The owner of a Dublin city café has said he is speaking out "in an act of desperation" about the relentless drug-dealing taking place outside his premises.
Stephen Kennedy is the owner of Copper + Straw café, which has three shops in Dublin and Wicklow.
He told Newstalk Breakfast their newest, and most central, outlet faces a daily struggle.
"A little over two months ago, I opened my third shop on Aston Quay," he said.
"It's smack-bang in the centre of the city; it's 100 metres from O'Connell Bridge, it's 200 metres from the GPO.
"We're nestled in-between Grafton Street and Henry Street - two of the busiest shopping streets in the country - we're on the corner of Temple Bar.
"Pretty much every day, usually from about 11am, groups and gangs of people wearing hooded jackets and scarves pulled up over their faces deal drugs on the corner of Aston Quay right outside my window.
"I am speaking out in an act of desperation, because I'm kind of at a loss as to what to do about it".
Stephen said the situation is "relentless.”
“It's menacing [and] it's bad for the people who are living and working in Temple Bar," he said.
"It's bad for the tourists who get off the bus and walk into my coffee shop, it's bad for the hard-working people of Dublin who want to enjoy their city - and it's bad for business".
He said they have had issues with other locations as well, and they expect that.
"With every city centre location you're going to get a certain amount of anti-social activity, and you just need to manage that," he said.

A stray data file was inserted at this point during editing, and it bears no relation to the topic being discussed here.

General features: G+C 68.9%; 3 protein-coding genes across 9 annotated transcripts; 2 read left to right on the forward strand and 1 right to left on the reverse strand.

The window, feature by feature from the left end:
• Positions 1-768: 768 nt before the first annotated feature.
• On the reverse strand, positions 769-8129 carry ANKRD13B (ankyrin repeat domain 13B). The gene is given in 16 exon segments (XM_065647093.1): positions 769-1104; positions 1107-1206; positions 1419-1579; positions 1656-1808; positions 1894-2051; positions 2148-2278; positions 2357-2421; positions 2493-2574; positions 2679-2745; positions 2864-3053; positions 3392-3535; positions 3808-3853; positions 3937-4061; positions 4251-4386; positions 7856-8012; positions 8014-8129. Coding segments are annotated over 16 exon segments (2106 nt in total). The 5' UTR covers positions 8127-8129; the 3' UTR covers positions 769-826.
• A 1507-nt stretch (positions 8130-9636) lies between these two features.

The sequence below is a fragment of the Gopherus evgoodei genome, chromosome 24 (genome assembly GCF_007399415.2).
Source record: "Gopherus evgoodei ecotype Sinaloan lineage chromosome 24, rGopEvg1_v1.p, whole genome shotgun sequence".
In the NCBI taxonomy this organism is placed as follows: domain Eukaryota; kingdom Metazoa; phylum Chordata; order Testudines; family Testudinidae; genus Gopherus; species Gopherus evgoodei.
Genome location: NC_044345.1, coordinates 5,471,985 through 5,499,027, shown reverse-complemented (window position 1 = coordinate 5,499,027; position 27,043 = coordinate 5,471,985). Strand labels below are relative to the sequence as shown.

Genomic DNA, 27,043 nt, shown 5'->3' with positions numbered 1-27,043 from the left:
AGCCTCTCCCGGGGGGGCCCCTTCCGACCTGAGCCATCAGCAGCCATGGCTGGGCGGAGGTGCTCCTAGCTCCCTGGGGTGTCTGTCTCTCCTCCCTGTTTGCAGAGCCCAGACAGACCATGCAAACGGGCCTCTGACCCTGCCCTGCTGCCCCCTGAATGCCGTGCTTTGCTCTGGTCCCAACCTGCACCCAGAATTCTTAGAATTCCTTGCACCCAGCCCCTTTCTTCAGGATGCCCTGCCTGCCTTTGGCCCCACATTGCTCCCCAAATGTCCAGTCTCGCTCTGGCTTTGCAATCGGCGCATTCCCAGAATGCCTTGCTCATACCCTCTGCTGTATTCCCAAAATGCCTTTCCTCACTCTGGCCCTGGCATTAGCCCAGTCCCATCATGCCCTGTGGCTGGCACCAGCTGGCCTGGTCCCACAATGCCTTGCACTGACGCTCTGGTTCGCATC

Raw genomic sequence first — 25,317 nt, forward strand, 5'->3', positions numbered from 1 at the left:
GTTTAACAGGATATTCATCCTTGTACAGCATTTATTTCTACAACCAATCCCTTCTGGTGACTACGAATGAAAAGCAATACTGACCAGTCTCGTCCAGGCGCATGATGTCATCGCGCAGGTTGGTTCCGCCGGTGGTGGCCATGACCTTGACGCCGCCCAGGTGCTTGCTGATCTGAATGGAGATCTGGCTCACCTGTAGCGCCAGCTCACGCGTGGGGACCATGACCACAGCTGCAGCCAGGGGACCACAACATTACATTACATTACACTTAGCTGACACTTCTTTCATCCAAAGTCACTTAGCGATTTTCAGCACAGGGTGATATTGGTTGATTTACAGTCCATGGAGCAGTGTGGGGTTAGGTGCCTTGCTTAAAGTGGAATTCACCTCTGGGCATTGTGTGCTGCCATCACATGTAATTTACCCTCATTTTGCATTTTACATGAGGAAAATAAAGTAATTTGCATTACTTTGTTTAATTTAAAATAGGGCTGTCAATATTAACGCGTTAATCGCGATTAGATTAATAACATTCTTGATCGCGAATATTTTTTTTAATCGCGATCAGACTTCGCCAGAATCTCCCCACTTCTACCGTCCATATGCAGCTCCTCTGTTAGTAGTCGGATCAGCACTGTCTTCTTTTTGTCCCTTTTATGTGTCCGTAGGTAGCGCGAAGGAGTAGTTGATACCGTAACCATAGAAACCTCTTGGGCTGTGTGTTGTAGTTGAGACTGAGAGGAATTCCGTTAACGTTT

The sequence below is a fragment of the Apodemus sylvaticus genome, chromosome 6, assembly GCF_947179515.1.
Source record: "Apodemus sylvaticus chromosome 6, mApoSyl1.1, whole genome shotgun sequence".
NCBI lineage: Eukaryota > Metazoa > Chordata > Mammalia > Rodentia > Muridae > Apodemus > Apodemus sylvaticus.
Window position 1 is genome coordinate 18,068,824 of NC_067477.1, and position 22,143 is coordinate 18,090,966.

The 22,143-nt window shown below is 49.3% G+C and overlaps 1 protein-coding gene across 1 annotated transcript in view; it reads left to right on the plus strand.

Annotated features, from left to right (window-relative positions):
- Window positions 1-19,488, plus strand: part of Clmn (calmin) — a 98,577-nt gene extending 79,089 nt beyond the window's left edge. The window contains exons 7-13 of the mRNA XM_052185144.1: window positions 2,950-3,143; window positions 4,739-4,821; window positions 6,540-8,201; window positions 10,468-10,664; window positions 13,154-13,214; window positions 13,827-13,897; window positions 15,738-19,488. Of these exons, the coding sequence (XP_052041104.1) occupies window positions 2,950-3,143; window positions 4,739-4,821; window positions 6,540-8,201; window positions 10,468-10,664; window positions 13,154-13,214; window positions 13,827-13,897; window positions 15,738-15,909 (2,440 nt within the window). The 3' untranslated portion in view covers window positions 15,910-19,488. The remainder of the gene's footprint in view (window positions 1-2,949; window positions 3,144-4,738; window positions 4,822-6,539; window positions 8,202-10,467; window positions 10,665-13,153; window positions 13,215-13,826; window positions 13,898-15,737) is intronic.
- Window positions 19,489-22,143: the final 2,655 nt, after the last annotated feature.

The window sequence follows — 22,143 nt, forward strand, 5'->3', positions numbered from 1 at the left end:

"We've had a door kicked in, we've had some damage to our property, we've had people smoking heroin in the toilets - but it's very infrequent.
"It's the type of thing that usually with a call to our local Garda station in Bridewell... we can get these issues resolved.
"I'm not one for jumping up and down, and certainly I hate attracting negative publicity to an area and to my business, but the scale and seriousness of the issues that we're dealing with on Aston Quay it's beyond my control".
'I didn't see one Guard'
While praising the Gardaí for "doing their absolute best with a very challenging set of circumstances", he said sometimes they do not show up.
"There's times when we need to ring Pearse Street six and seven times a day," he said.
"The Guards are thin on the ground, they can't be everywhere at once.
"It can take a half an hour, it can take an hour, for them to get to us - they may not get to us.
"The phone in Pearse Street may not get answered and to be honest, we could ring Pearse Street 20 or 30 times a day - that's how frequent and that's how persistent the issue is.
"I was here all day yesterday; I didn't see one Guard on the street.
"On an average day, we may see two or three Guards throughout the day and that's probably on a good day to be honest," he added.